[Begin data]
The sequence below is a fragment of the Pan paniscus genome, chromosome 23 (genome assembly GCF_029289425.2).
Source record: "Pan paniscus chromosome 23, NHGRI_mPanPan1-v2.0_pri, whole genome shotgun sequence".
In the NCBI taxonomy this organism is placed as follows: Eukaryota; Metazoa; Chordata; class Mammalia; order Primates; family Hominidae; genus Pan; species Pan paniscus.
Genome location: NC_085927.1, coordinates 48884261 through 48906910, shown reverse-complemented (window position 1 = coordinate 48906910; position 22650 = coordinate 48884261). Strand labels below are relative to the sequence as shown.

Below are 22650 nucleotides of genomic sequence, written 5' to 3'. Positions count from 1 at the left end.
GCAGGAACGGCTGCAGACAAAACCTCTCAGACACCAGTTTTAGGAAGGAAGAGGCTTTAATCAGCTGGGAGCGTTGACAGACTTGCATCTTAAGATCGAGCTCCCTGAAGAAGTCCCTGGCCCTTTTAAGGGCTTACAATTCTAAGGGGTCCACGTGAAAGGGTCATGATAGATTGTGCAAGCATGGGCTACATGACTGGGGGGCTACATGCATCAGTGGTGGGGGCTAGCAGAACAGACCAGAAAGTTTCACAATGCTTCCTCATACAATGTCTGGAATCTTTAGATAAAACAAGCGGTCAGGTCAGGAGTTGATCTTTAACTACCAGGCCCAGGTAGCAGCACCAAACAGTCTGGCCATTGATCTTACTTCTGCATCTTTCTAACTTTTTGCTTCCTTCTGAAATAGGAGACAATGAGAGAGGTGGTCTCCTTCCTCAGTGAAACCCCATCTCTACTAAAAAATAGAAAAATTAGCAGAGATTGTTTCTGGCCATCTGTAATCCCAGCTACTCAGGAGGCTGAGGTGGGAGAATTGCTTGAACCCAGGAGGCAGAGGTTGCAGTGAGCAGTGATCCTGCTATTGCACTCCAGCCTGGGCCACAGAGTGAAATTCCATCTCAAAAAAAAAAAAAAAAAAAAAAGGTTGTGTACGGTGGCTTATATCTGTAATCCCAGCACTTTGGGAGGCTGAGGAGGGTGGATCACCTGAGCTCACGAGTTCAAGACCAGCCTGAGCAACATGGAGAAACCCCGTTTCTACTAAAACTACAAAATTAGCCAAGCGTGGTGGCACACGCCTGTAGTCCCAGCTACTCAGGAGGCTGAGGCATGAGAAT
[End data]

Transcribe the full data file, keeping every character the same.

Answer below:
The sequence below is a fragment of the Pan paniscus genome, chromosome 23 (genome assembly GCF_029289425.2).
Source record: "Pan paniscus chromosome 23, NHGRI_mPanPan1-v2.0_pri, whole genome shotgun sequence".
In the NCBI taxonomy this organism is placed as follows: Eukaryota; Metazoa; Chordata; class Mammalia; order Primates; family Hominidae; genus Pan; species Pan paniscus.
Genome location: NC_085927.1, coordinates 48884261 through 48906910, shown reverse-complemented (window position 1 = coordinate 48906910; position 22650 = coordinate 48884261). Strand labels below are relative to the sequence as shown.

Below are 22650 nucleotides of genomic sequence, written 5' to 3'. Positions count from 1 at the left end.
GCAGGAACGGCTGCAGACAAAACCTCTCAGACACCAGTTTTAGGAAGGAAGAGGCTTTAATCAGCTGGGAGCGTTGACAGACTTGCATCTTAAGATCGAGCTCCCTGAAGAAGTCCCTGGCCCTTTTAAGGGCTTACAATTCTAAGGGGTCCACGTGAAAGGGTCATGATAGATTGTGCAAGCATGGGCTACATGACTGGGGGGCTACATGCATCAGTGGTGGGGGCTAGCAGAACAGACCAGAAAGTTTCACAATGCTTCCTCATACAATGTCTGGAATCTTTAGATAAAACAAGCGGTCAGGTCAGGAGTTGATCTTTAACTACCAGGCCCAGGTAGCAGCACCAAACAGTCTGGCCATTGATCTTACTTCTGCATCTTTCTAACTTTTTGCTTCCTTCTGAAATAGGAGACAATGAGAGAGGTGGTCTCCTTCCTCAGTGAAACCCCATCTCTACTAAAAAATAGAAAAATTAGCAGAGATTGTTTCTGGCCATCTGTAATCCCAGCTACTCAGGAGGCTGAGGTGGGAGAATTGCTTGAACCCAGGAGGCAGAGGTTGCAGTGAGCAGTGATCCTGCTATTGCACTCCAGCCTGGGCCACAGAGTGAAATTCCATCTCAAAAAAAAAAAAAAAAAAAAAAGGTTGTGTACGGTGGCTTATATCTGTAATCCCAGCACTTTGGGAGGCTGAGGAGGGTGGATCACCTGAGCTCACGAGTTCAAGACCAGCCTGAGCAACATGGAGAAACCCCGTTTCTACTAAAACTACAAAATTAGCCAAGCGTGGTGGCACACGCCTGTAGTCCCAGCTACTCAGGAGGCTGAGGCATGAGAAT